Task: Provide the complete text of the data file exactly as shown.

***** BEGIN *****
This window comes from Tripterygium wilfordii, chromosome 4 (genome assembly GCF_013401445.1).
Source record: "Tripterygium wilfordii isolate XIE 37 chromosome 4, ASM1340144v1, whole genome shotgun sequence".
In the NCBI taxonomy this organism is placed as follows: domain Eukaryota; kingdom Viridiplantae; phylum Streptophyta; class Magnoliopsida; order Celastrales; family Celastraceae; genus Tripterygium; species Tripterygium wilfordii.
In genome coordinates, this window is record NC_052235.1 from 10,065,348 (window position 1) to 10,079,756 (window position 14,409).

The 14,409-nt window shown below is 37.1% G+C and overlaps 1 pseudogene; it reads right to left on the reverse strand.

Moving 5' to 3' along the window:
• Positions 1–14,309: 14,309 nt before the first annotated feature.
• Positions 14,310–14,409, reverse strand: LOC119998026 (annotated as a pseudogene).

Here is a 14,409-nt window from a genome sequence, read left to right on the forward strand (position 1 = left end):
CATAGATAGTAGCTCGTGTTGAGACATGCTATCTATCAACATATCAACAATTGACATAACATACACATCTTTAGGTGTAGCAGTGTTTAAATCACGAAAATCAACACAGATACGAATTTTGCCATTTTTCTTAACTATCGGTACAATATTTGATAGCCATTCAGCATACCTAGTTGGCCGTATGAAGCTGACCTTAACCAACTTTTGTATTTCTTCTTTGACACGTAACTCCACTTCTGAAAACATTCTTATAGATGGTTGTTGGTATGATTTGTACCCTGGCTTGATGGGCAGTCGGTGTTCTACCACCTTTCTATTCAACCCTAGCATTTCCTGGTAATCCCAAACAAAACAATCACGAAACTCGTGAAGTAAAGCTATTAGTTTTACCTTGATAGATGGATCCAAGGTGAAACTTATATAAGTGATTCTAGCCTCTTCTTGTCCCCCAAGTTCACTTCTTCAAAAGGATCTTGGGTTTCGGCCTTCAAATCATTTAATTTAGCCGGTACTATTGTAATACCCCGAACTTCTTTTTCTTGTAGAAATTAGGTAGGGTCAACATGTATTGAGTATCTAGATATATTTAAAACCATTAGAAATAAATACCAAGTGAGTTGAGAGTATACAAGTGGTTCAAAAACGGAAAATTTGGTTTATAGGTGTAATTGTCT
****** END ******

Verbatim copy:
This window comes from Tripterygium wilfordii, chromosome 4 (genome assembly GCF_013401445.1).
Source record: "Tripterygium wilfordii isolate XIE 37 chromosome 4, ASM1340144v1, whole genome shotgun sequence".
In the NCBI taxonomy this organism is placed as follows: domain Eukaryota; kingdom Viridiplantae; phylum Streptophyta; class Magnoliopsida; order Celastrales; family Celastraceae; genus Tripterygium; species Tripterygium wilfordii.
In genome coordinates, this window is record NC_052235.1 from 10,065,348 (window position 1) to 10,079,756 (window position 14,409).

The 14,409-nt window shown below is 37.1% G+C and overlaps 1 pseudogene; it reads right to left on the reverse strand.

Moving 5' to 3' along the window:
• Positions 1–14,309: 14,309 nt before the first annotated feature.
• Positions 14,310–14,409, reverse strand: LOC119998026 (annotated as a pseudogene).

Here is a 14,409-nt window from a genome sequence, read left to right on the forward strand (position 1 = left end):
CATAGATAGTAGCTCGTGTTGAGACATGCTATCTATCAACATATCAACAATTGACATAACATACACATCTTTAGGTGTAGCAGTGTTTAAATCACGAAAATCAACACAGATACGAATTTTGCCATTTTTCTTAACTATCGGTACAATATTTGATAGCCATTCAGCATACCTAGTTGGCCGTATGAAGCTGACCTTAACCAACTTTTGTATTTCTTCTTTGACACGTAACTCCACTTCTGAAAACATTCTTATAGATGGTTGTTGGTATGATTTGTACCCTGGCTTGATGGGCAGTCGGTGTTCTACCACCTTTCTATTCAACCCTAGCATTTCCTGGTAATCCCAAACAAAACAATCACGAAACTCGTGAAGTAAAGCTATTAGTTTTACCTTGATAGATGGATCCAAGGTGAAACTTATATAAGTGATTCTAGCCTCTTCTTGTCCCCCAAGTTCACTTCTTCAAAAGGATCTTGGGTTTCGGCCTTCAAATCATTTAATTTAGCCGGTACTATTGTAATACCCCGAACTTCTTTTTCTTGTAGAAATTAGGTAGGGTCAACATGTATTGAGTATCTAGATATATTTAAAACCATTAGAAATAAATACCAAGTGAGTTGAGAGTATACAAGTGGTTCAAAAACGGAAAATTTGGTTTATAGGTGTAATTGTCT